Once you create a deterministic persisted computed column, it gives you additional flexibility. You can create indexes to optimize your queries and get an optimized execution plan. You can also create constraints such as Null, Check, Foreign key for persisted computed column.

You should refer to create indexes on SQL Server computed columns to explore indexing on computed columns in SQL Server.

Get a list of computed columns in a SQL Server database

We can use the system function sys.computed_columns and join it with the sys.objects to get a list of available computed columns, their data type, and the column definition (formula). Let’s run this script in the [AdventureWorks] sample database, and you get a list of all computed columns in SQL Server.

It gives you enough information with examples to start exploring the computed columns in SQL Server.

Get computed column lists


In this article, we explored computed columns in SQL Server along with its virtual and persisted property. You should analyze your requirement and plan whether you require a persisted column or not. You can also create indexes on these columns for improving query performance.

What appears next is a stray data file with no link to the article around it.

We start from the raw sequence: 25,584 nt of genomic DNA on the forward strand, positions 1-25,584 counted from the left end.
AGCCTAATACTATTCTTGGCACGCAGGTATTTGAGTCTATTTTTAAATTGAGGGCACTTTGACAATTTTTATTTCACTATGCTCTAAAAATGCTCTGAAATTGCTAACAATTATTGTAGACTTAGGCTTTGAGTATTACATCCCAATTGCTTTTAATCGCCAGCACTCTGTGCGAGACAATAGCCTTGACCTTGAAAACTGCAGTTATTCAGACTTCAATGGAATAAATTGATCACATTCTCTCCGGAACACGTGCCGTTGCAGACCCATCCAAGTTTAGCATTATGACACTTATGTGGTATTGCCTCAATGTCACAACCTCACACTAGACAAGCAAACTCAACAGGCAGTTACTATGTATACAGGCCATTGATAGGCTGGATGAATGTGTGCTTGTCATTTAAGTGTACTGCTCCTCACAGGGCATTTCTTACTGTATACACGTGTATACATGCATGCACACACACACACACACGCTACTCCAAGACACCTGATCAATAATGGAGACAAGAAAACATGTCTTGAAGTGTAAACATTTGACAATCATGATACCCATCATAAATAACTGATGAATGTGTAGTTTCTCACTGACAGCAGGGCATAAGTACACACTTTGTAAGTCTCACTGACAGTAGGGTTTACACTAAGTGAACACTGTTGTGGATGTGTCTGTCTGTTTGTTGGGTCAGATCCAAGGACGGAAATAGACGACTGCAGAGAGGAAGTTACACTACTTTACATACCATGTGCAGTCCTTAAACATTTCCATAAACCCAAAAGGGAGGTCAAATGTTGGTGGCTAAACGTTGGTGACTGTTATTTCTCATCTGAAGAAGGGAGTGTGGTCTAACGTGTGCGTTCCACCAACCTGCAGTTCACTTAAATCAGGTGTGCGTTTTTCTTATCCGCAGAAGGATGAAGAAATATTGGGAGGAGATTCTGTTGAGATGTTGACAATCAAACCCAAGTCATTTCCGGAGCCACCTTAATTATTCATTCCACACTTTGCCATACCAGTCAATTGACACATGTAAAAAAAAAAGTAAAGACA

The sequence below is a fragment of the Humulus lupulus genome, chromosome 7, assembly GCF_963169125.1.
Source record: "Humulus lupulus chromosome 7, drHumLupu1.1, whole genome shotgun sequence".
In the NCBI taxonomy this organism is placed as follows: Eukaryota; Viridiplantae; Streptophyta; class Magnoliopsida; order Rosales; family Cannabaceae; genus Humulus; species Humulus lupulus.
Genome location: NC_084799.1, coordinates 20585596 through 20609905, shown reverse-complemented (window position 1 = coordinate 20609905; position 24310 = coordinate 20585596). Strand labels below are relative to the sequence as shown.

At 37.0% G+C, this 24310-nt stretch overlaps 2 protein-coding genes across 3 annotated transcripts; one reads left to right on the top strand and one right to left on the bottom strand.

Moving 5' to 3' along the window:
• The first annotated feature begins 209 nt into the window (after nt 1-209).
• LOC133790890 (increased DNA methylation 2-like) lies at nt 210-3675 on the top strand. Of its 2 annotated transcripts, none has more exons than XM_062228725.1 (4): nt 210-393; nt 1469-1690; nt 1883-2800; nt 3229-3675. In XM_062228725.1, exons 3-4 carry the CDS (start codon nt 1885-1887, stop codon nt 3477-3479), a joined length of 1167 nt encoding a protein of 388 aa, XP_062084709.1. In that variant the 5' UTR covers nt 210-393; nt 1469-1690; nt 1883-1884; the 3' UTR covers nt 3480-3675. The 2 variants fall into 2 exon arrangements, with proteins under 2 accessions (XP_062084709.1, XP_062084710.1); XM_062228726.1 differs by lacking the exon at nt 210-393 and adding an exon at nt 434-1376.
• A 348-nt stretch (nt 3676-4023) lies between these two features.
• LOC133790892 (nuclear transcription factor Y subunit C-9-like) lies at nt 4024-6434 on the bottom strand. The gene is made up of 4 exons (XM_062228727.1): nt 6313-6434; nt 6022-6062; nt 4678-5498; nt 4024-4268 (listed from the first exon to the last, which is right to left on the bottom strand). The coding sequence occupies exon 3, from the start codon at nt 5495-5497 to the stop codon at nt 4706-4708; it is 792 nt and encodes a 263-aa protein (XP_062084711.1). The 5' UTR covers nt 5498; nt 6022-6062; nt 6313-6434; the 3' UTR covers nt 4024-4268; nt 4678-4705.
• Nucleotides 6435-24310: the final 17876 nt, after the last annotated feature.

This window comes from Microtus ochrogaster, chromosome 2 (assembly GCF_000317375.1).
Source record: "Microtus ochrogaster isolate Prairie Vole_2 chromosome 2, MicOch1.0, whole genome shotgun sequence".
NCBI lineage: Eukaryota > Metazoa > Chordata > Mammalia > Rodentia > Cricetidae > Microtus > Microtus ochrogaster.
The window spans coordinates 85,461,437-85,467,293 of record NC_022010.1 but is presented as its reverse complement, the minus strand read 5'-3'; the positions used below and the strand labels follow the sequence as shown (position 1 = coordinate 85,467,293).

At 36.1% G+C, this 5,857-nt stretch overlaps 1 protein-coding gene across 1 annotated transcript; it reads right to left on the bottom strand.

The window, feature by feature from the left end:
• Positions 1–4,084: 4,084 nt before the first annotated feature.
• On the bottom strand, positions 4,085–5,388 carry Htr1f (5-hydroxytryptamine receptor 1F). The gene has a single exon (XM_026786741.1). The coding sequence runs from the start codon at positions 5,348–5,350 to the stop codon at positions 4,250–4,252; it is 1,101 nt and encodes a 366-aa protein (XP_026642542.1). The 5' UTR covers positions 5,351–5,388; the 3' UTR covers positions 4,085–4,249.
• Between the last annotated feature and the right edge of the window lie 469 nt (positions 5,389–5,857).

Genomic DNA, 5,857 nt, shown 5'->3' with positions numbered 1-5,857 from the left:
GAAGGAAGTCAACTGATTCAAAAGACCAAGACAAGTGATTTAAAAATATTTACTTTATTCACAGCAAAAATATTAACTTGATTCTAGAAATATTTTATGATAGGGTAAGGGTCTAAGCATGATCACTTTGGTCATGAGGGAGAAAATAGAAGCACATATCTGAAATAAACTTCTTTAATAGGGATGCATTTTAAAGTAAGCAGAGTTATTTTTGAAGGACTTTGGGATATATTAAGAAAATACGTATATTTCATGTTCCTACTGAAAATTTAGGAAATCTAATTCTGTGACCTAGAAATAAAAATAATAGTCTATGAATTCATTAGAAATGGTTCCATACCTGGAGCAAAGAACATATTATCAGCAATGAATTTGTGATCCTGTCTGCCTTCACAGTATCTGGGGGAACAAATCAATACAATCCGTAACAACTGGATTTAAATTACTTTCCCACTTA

Rajendra Gupta
Development, T-SQL

About Rajendra Gupta

As an MCSA certified and Microsoft Certified Trainer in Gurgaon, India, with 13 years of experience, Rajendra works for a variety of large companies focusing on performance optimization, monitoring, high availability, and disaster recovery strategies and implementation. He is the author of hundreds of authoritative articles on SQL Server, Azure, MySQL, Linux, Power BI, Performance tuning, AWS/Amazon RDS, Git, and related technologies that have been viewed by over 10m readers to date. He is the creator of one of the biggest free online collections of articles on a single topic, with his 50-part series on SQL Server Always On Availability Groups. Based on his contribution to the SQL Server community, he has been recognized with various awards including the prestigious “Best author of the year" continuously in 2020 and 2021 at SQLShack. Raj is always interested in new challenges so if you need consulting help on any subject covered in his writings, he can be reached at rajendra.gupta16@gmail.com View all posts by Rajendra Gupta